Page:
The mist ascending from the mountains along the city’s perimeter settled around the bridge and added to my traveler’s vertigo—that “where am I? when am I?” sensation that sooner or later gets the best of every jet-lagged traveler. The view could have easily been what you’d see from my apartment back home in Presidio Heights, but it wasn’t a San Francisco foghorn that roused me from slumber; it was the haunting sound of the day’s first Muslim call to prayer, a sign that things were coming to life in the heart of Jerusalem—and it wasn’t even 6 a.m.
I’ve never been particularly religious, despite a Bible Belt upbringing, so it’s ironic I found myself in the Holy Land, a destination more typical for Jewish Americans on heritage trips or church groups retracing the steps of Jesus along the Via Dolorosa. On my trip, though, I intended to get off the tourist track and do some outdoor adventuring, which may not be what the country is most known for, but breathtaking options do abound. Before leaving Jerusalem for the desert, though, I made the de rigueur stops in the city, visiting the powerful Holocaust memorial Yad Vashem and the Wailing Wall and trudging across town to see the 14 stations of the cross.
One of Israel’s biggest assets for travelers is its compactness. In 10 days or less, you can easily cover the majority of its land. Those less keen on rural escapes can pass the days in Tel Aviv, a cosmopolitan coastal city teeming with nightlife, avant-garde dining and ocean culture (surfing is a popular pastime) or in the ancient port of Jaffa. Historic Jerusalem, just an hour’s drive down the road, has a burgeoning foodie scene that could rival California’s.
I left urban life behind after a few days and made for the Negev Desert to go on a camel trek—something I do whenever I’m in a desert country. As much as I love the humped beasts, I learned a valuable lesson once during a three-day ride in the Sahara: opt for the shortest trip possible. Yes, being astride a dromedary is fun and makes for great photos, but the ride is bumpy and camels, to put it politely, emit a ripe scent. An hour’s ride is enough.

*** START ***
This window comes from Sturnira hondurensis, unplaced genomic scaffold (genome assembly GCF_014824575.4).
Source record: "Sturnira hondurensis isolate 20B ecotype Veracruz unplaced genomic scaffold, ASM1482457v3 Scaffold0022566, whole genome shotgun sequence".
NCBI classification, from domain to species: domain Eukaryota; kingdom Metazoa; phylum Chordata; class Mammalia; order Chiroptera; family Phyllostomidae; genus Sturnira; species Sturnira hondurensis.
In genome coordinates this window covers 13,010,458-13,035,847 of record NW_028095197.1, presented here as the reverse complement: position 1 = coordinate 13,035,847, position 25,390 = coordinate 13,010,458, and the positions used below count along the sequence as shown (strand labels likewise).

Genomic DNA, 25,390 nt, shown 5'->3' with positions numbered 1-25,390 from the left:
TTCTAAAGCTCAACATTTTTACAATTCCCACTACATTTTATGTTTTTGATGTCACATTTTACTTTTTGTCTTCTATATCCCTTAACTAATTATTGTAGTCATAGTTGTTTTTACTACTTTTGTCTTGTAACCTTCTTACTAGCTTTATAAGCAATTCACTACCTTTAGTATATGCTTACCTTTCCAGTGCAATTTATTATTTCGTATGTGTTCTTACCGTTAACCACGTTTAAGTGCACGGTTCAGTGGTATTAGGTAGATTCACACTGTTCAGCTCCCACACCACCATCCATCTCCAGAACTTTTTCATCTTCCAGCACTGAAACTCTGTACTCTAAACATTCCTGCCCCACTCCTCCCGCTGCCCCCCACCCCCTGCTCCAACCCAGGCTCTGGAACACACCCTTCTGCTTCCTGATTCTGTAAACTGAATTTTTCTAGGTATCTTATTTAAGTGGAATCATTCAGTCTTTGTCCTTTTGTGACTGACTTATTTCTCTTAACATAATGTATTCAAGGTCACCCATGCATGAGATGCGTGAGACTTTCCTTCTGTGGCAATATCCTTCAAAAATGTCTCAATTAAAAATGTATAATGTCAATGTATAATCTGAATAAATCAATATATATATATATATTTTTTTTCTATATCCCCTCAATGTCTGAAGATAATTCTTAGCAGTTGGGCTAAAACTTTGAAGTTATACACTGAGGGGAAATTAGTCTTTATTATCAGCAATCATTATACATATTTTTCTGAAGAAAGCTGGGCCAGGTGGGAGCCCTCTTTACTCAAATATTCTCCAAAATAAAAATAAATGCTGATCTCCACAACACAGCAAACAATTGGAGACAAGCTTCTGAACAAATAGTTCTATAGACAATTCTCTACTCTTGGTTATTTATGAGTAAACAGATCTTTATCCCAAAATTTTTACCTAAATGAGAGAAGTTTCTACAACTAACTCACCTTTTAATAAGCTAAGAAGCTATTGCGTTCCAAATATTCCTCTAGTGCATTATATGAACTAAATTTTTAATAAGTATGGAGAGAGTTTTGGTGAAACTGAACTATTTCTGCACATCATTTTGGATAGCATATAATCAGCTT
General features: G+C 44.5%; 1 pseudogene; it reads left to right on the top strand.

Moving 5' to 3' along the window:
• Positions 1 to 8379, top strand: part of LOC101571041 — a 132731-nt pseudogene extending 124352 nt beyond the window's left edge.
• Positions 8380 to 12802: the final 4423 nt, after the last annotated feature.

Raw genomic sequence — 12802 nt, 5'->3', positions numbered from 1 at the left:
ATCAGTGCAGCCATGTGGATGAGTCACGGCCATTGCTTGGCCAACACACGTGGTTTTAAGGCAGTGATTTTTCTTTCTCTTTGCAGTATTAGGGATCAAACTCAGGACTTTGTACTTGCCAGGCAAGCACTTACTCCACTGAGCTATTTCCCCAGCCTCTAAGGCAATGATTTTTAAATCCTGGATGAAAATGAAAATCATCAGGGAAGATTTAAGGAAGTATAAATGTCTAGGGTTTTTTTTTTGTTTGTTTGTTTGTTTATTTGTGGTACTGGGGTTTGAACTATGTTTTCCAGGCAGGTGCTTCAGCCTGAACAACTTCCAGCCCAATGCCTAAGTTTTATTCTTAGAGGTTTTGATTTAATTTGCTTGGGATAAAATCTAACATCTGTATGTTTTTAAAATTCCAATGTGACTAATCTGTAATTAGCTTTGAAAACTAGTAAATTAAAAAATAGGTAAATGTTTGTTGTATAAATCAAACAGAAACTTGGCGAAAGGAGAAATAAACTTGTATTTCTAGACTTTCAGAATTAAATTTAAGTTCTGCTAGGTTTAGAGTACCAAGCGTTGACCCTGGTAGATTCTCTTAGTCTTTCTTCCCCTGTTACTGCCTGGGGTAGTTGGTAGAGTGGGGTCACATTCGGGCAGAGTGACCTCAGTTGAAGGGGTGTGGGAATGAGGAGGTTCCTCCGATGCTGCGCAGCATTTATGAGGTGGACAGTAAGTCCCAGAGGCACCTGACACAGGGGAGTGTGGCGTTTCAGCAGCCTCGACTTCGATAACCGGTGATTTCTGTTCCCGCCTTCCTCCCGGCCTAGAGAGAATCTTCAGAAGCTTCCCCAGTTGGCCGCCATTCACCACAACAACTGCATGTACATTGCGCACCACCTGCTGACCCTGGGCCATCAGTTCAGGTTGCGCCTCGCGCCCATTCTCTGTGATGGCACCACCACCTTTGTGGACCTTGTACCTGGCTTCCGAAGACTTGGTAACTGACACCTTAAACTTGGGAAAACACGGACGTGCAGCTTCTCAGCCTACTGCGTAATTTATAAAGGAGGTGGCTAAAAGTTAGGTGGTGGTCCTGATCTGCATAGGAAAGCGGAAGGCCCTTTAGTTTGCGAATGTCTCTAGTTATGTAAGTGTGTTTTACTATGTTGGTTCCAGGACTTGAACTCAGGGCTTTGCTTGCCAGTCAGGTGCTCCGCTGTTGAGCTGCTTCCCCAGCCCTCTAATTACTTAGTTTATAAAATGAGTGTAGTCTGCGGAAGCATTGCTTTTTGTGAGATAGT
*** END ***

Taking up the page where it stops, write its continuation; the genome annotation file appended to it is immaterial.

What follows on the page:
My knobby-kneed escort from Mashabey Sade, a kibbutz that has rural lodgings, transported me to a point overlooking a sandy panorama. After returning to camp, I spent the remainder of my afternoon in Ein Avdat, a national park featuring limestone formations located not far up a dusty road. A paved path leads down the Zin River canyon, which is full of springs and natural pools, perfect for a refreshing dip.
Nearby is the Ramon Crater, a sweeping, pink-tinged expanse of canyon that resembles the American Southwest. Surrounding valleys offer ample outdoor activity options, from ATV rides to rock climbing. I spent the night at the Isrotel Ramon-Inn, a popular stopover point for cyclists on long-distance rides, and woke early to catch a glorious sunrise over the crater.
An hour’s drive from Ramon are the shimmering turquoise waters of the Dead Sea. Coming over the hill, the lake spread out before me, I could see the hills of Jordan in the distance. Many spas provide access points to the water. I chose Neve Midbar, where I could store my belongings for a few dollars, change into a bikini and emerge from the locker room right on the sand. The Dead Sea is bathwater warm, with a notorious high salt content that tends to keep bodies afloat, and so visually alluring that as I strode in I thought I’d have a hard time removing myself. But here I learned another lesson: all that salt burns your eyes — a lot. I kept my head well above the surface and still couldn’t escape the errant splash here and there. Ten minutes later, I’d had my Dead Sea fun and checked that off the bucket list.
Afterward, I settled in at the Daniel Dead Sea, a boutique hotel on the waterfront. The following day, I hiked deep into the mountainous Judean Desert and climbed up Masada, the ancient fortress overlooking the lake and Jordan. The path was steep, I was sweaty, but the views were more than rewarding.
Before returning to Tel Aviv for the flight home, I had time for one more treat—a mud wrap, a rite of passage for Dead Sea visitors. As I sank into the cocoon of steaming mud, I thought: now, this is my kind of pilgrimage.
If You Go
El Al flies daily from Los Angeles to Tel Aviv.
Dan Hotel, Tel Aviv
Isrotel Ramon Inn, Ramon.
Geofun Biking Center